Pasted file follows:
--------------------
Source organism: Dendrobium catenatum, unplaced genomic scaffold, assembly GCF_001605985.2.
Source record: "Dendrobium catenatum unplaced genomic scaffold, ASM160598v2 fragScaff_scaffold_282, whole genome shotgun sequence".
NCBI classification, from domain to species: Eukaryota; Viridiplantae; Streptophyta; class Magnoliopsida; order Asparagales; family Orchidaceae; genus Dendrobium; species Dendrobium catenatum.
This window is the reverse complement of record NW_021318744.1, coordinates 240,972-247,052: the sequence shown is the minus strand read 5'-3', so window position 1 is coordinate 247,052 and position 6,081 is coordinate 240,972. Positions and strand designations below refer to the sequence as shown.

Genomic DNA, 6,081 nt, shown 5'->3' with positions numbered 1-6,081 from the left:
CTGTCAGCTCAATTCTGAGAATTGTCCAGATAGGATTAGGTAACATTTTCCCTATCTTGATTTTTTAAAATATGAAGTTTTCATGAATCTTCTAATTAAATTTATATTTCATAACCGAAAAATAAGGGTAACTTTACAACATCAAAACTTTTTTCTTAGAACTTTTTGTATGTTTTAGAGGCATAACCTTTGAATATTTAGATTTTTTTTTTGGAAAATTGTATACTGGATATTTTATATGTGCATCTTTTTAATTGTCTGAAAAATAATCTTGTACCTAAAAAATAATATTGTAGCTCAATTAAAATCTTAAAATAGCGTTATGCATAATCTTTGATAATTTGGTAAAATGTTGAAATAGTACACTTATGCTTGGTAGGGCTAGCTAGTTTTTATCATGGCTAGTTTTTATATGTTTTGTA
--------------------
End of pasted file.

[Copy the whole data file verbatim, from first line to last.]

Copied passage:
Source organism: Dendrobium catenatum, unplaced genomic scaffold, assembly GCF_001605985.2.
Source record: "Dendrobium catenatum unplaced genomic scaffold, ASM160598v2 fragScaff_scaffold_282, whole genome shotgun sequence".
NCBI classification, from domain to species: Eukaryota; Viridiplantae; Streptophyta; class Magnoliopsida; order Asparagales; family Orchidaceae; genus Dendrobium; species Dendrobium catenatum.
This window is the reverse complement of record NW_021318744.1, coordinates 240,972-247,052: the sequence shown is the minus strand read 5'-3', so window position 1 is coordinate 247,052 and position 6,081 is coordinate 240,972. Positions and strand designations below refer to the sequence as shown.

Genomic DNA, 6,081 nt, shown 5'->3' with positions numbered 1-6,081 from the left:
CTGTCAGCTCAATTCTGAGAATTGTCCAGATAGGATTAGGTAACATTTTCCCTATCTTGATTTTTTAAAATATGAAGTTTTCATGAATCTTCTAATTAAATTTATATTTCATAACCGAAAAATAAGGGTAACTTTACAACATCAAAACTTTTTTCTTAGAACTTTTTGTATGTTTTAGAGGCATAACCTTTGAATATTTAGATTTTTTTTTTGGAAAATTGTATACTGGATATTTTATATGTGCATCTTTTTAATTGTCTGAAAAATAATCTTGTACCTAAAAAATAATATTGTAGCTCAATTAAAATCTTAAAATAGCGTTATGCATAATCTTTGATAATTTGGTAAAATGTTGAAATAGTACACTTATGCTTGGTAGGGCTAGCTAGTTTTTATCATGGCTAGTTTTTATATGTTTTGTA